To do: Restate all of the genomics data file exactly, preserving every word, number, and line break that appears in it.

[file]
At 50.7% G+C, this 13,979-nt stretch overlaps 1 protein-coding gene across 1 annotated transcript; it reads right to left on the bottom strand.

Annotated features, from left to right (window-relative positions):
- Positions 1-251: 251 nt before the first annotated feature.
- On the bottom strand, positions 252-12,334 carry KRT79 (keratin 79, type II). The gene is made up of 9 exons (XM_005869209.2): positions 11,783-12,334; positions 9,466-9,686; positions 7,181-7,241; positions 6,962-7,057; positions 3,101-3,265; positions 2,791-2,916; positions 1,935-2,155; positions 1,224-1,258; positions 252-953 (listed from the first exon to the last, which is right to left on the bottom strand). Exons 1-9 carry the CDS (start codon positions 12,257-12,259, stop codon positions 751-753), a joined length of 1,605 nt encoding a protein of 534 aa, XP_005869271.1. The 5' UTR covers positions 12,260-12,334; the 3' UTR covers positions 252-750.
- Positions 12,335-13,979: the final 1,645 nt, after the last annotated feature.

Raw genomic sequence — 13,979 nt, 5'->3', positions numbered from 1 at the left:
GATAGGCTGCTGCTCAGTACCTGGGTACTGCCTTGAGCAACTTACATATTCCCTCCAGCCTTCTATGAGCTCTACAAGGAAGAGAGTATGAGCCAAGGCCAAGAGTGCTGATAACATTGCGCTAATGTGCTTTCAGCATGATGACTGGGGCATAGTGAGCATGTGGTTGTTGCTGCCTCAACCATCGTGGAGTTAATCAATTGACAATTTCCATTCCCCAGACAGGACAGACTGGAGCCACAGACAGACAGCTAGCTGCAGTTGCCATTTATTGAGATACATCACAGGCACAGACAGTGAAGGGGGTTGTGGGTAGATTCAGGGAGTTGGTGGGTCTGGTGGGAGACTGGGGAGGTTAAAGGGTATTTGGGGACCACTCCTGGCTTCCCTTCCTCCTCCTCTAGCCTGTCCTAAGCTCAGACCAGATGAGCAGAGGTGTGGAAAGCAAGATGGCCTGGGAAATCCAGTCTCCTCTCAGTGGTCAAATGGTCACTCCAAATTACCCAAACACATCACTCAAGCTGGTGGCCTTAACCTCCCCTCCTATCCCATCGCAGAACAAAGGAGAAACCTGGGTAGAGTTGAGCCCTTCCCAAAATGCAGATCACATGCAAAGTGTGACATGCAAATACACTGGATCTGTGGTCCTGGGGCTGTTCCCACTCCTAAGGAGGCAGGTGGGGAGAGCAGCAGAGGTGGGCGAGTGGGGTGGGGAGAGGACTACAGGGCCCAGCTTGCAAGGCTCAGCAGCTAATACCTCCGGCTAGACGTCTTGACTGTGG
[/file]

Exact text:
At 50.7% G+C, this 13,979-nt stretch overlaps 1 protein-coding gene across 1 annotated transcript; it reads right to left on the bottom strand.

Annotated features, from left to right (window-relative positions):
- Positions 1-251: 251 nt before the first annotated feature.
- On the bottom strand, positions 252-12,334 carry KRT79 (keratin 79, type II). The gene is made up of 9 exons (XM_005869209.2): positions 11,783-12,334; positions 9,466-9,686; positions 7,181-7,241; positions 6,962-7,057; positions 3,101-3,265; positions 2,791-2,916; positions 1,935-2,155; positions 1,224-1,258; positions 252-953 (listed from the first exon to the last, which is right to left on the bottom strand). Exons 1-9 carry the CDS (start codon positions 12,257-12,259, stop codon positions 751-753), a joined length of 1,605 nt encoding a protein of 534 aa, XP_005869271.1. The 5' UTR covers positions 12,260-12,334; the 3' UTR covers positions 252-750.
- Positions 12,335-13,979: the final 1,645 nt, after the last annotated feature.

Raw genomic sequence — 13,979 nt, 5'->3', positions numbered from 1 at the left:
GATAGGCTGCTGCTCAGTACCTGGGTACTGCCTTGAGCAACTTACATATTCCCTCCAGCCTTCTATGAGCTCTACAAGGAAGAGAGTATGAGCCAAGGCCAAGAGTGCTGATAACATTGCGCTAATGTGCTTTCAGCATGATGACTGGGGCATAGTGAGCATGTGGTTGTTGCTGCCTCAACCATCGTGGAGTTAATCAATTGACAATTTCCATTCCCCAGACAGGACAGACTGGAGCCACAGACAGACAGCTAGCTGCAGTTGCCATTTATTGAGATACATCACAGGCACAGACAGTGAAGGGGGTTGTGGGTAGATTCAGGGAGTTGGTGGGTCTGGTGGGAGACTGGGGAGGTTAAAGGGTATTTGGGGACCACTCCTGGCTTCCCTTCCTCCTCCTCTAGCCTGTCCTAAGCTCAGACCAGATGAGCAGAGGTGTGGAAAGCAAGATGGCCTGGGAAATCCAGTCTCCTCTCAGTGGTCAAATGGTCACTCCAAATTACCCAAACACATCACTCAAGCTGGTGGCCTTAACCTCCCCTCCTATCCCATCGCAGAACAAAGGAGAAACCTGGGTAGAGTTGAGCCCTTCCCAAAATGCAGATCACATGCAAAGTGTGACATGCAAATACACTGGATCTGTGGTCCTGGGGCTGTTCCCACTCCTAAGGAGGCAGGTGGGGAGAGCAGCAGAGGTGGGCGAGTGGGGTGGGGAGAGGACTACAGGGCCCAGCTTGCAAGGCTCAGCAGCTAATACCTCCGGCTAGACGTCTTGACTGTGG